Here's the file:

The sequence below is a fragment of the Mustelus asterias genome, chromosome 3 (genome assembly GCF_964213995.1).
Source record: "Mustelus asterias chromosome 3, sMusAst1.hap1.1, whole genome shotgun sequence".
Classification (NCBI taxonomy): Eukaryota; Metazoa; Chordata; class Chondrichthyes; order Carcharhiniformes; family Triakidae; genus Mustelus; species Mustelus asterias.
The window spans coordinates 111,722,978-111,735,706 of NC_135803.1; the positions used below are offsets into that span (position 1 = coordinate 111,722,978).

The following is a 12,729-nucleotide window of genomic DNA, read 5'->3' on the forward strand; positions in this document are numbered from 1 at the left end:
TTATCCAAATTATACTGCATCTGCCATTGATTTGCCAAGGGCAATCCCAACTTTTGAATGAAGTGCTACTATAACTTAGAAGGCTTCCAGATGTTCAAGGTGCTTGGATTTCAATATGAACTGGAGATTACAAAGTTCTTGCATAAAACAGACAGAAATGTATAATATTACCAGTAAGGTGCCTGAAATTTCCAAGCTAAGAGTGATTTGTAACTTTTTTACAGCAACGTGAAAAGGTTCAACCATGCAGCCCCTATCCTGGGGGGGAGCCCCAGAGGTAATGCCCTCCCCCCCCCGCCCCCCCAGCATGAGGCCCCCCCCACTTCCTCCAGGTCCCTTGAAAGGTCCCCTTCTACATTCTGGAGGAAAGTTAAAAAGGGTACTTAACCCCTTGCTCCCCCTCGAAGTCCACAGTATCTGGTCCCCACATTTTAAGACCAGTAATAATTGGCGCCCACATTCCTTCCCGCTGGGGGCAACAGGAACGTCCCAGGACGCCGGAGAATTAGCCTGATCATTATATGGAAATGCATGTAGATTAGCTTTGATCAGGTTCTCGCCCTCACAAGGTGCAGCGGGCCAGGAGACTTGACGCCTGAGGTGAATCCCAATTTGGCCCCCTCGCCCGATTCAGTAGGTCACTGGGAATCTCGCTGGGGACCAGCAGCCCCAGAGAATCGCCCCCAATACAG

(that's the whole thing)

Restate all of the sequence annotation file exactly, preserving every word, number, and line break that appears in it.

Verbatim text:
The sequence below is a fragment of the Mustelus asterias genome, chromosome 3 (genome assembly GCF_964213995.1).
Source record: "Mustelus asterias chromosome 3, sMusAst1.hap1.1, whole genome shotgun sequence".
Classification (NCBI taxonomy): Eukaryota; Metazoa; Chordata; class Chondrichthyes; order Carcharhiniformes; family Triakidae; genus Mustelus; species Mustelus asterias.
The window spans coordinates 111,722,978-111,735,706 of NC_135803.1; the positions used below are offsets into that span (position 1 = coordinate 111,722,978).

The following is a 12,729-nucleotide window of genomic DNA, read 5'->3' on the forward strand; positions in this document are numbered from 1 at the left end:
TTATCCAAATTATACTGCATCTGCCATTGATTTGCCAAGGGCAATCCCAACTTTTGAATGAAGTGCTACTATAACTTAGAAGGCTTCCAGATGTTCAAGGTGCTTGGATTTCAATATGAACTGGAGATTACAAAGTTCTTGCATAAAACAGACAGAAATGTATAATATTACCAGTAAGGTGCCTGAAATTTCCAAGCTAAGAGTGATTTGTAACTTTTTTACAGCAACGTGAAAAGGTTCAACCATGCAGCCCCTATCCTGGGGGGGAGCCCCAGAGGTAATGCCCTCCCCCCCCCGCCCCCCCAGCATGAGGCCCCCCCCACTTCCTCCAGGTCCCTTGAAAGGTCCCCTTCTACATTCTGGAGGAAAGTTAAAAAGGGTACTTAACCCCTTGCTCCCCCTCGAAGTCCACAGTATCTGGTCCCCACATTTTAAGACCAGTAATAATTGGCGCCCACATTCCTTCCCGCTGGGGGCAACAGGAACGTCCCAGGACGCCGGAGAATTAGCCTGATCATTATATGGAAATGCATGTAGATTAGCTTTGATCAGGTTCTCGCCCTCACAAGGTGCAGCGGGCCAGGAGACTTGACGCCTGAGGTGAATCCCAATTTGGCCCCCTCGCCCGATTCAGTAGGTCACTGGGAATCTCGCTGGGGACCAGCAGCCCCAGAGAATCGCCCCCAATACAG